Animal-rights activists complained so loudly that they were able to get canceled a Bluffdale rodeo event intended for children to chase and catch small animals, but their voices were not powerful enough to save the pigs in Utah County.
I wrote two weeks ago of the protests about the Barnyard Bonanza planned for Bluffdale’s Family Fun Rodeo in early August. The event, as advertised, invited "little cowboys and cowgirls" to "come and chase around chickens, kittens, goats, rabbits and more! Whatever you catch, you get to take home."
When that was advertised, animal-rights groups began contacting rodeo organizers about what they considered cruelty to small animals.
Protesters were additionally appalled when Brandy Elegante, the rodeo chairwoman, posted on Facebook a request for unwanted pets to be donated to the event. They were aghast that small animals that had been pets would find themselves in this terrifying environment.
Elegante scrapped the event. She told me rodeo organizers instead would bring stuffed animals and hand them out to the kids at the time of the original event.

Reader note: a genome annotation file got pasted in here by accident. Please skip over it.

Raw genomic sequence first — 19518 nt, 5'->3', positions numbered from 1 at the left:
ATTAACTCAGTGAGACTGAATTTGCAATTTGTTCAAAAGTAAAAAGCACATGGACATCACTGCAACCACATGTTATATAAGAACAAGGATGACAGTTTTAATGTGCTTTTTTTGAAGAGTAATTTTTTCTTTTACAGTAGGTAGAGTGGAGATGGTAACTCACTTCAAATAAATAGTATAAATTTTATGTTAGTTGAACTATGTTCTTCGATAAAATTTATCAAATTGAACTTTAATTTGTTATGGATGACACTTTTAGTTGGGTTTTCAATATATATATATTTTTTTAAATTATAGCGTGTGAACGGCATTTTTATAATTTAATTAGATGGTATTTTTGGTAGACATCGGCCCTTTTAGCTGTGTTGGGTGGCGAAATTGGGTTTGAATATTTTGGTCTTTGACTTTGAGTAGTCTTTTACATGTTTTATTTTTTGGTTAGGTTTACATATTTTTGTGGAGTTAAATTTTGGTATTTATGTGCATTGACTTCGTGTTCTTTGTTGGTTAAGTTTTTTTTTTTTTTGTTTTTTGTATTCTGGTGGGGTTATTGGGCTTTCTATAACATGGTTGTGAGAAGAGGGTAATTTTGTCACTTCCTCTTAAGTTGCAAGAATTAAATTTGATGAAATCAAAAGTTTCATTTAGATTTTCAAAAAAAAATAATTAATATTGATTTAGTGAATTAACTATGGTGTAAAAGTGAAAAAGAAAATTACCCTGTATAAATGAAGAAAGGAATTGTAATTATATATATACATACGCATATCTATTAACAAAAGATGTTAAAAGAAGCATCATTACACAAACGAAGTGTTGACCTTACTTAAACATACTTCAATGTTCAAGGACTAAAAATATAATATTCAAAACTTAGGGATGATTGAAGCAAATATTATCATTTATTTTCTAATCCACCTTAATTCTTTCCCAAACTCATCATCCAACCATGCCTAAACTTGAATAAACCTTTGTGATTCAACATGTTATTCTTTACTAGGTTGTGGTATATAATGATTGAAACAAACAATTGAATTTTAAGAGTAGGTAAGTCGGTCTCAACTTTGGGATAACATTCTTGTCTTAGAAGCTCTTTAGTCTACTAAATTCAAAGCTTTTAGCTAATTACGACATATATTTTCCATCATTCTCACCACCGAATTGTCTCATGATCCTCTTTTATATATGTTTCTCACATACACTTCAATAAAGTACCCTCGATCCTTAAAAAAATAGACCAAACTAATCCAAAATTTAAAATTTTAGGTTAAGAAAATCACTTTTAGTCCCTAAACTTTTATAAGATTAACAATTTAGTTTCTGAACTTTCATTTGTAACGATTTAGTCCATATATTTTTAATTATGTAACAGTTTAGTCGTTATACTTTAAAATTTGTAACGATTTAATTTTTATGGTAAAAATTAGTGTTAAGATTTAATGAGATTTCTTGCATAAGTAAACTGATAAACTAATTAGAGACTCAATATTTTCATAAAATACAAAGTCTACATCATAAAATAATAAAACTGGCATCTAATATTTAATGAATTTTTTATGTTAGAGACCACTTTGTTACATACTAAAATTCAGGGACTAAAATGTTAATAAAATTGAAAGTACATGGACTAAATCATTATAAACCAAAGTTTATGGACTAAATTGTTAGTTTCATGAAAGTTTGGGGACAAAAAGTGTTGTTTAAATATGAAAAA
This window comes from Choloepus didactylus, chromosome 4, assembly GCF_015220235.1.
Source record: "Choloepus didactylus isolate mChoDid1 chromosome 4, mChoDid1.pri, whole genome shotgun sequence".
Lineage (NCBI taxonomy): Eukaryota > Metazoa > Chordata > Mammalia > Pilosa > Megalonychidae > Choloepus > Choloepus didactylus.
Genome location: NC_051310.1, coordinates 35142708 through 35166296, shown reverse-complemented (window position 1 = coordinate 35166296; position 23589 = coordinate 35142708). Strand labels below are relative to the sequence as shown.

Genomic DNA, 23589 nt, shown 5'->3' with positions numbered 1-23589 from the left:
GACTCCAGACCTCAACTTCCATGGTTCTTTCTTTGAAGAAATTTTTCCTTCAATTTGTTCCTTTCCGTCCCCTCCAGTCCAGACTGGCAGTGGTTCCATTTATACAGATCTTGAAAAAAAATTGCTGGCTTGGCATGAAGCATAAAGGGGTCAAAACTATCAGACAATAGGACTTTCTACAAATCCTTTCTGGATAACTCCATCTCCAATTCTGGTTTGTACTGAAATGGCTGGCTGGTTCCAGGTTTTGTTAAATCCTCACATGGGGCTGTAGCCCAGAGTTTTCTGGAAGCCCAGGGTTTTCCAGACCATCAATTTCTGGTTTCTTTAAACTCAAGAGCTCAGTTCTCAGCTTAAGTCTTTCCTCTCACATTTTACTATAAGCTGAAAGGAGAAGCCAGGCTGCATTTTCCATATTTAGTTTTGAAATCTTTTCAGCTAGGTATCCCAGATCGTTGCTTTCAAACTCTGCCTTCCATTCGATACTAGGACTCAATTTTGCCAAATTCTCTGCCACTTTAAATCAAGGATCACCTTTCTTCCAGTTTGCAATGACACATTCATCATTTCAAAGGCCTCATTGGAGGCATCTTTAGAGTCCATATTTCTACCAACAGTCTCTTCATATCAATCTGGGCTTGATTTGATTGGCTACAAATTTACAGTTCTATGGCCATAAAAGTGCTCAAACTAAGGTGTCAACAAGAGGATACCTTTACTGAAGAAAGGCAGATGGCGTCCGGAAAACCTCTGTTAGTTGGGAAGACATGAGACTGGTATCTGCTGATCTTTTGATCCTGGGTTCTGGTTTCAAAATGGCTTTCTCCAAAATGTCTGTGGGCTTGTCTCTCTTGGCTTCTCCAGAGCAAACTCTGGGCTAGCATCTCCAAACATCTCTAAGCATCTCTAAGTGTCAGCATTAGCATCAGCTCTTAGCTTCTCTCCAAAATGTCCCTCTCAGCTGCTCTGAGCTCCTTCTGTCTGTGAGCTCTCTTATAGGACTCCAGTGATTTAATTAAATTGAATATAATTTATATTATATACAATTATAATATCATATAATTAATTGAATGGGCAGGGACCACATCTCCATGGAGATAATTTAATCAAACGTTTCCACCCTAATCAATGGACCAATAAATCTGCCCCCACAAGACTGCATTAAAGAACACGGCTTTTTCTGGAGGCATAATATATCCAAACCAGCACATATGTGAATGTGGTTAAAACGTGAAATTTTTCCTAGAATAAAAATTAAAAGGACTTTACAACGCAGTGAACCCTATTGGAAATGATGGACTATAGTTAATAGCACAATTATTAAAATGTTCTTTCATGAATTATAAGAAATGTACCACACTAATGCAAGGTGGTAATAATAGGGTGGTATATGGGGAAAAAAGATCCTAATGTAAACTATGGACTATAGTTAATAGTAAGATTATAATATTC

She said the protests were unwarranted, noting that no animals have ever been hurt in the annual event and those that were caught were taken home as pets.
Gillian says she and others tried to contact organizers and all three members of the County Commission, which oversees the fair, but got no response.
Just before Wednesday’s contest, she reached the event scheduler, who, Gillian said, was cordial and understanding, but was unable to cancel the pig wrestling at that late date. Gillian said the scheduler told her he was willing to discuss how that event might be changed in the future.
The Utah State Fair and Salt Lake County Fair have ceased staging pig-wrestling contests.
Gillian says a pig is released into a pen. Four adults then chase it around, throwing it down on the ground, often stepping on it and finally slamming the animal into a barrel.
A video of the Utah County Fair’s pig-wrestling event in 2012 reveals how terrified the pig becomes while being chased and assaulted. In the video, the pig’s squealing is so loud it can be heard over the din of the cheering crowd. At one point, the announcer is heard to say the squealing was hurting his ears.
Another video was taken at this year’s event, which, Gillian says, is just as disturbing.
Animal-rights groups also were unable to stop another Barnyard Scramble, held last week at the Sanpete County Rodeo.
Gillian said that after several attempts, she finally reached the rodeo’s co-chair the night before the event — again too late to get the scramble scrapped, though she said the contact seemed willing to discuss possible changes for next year.
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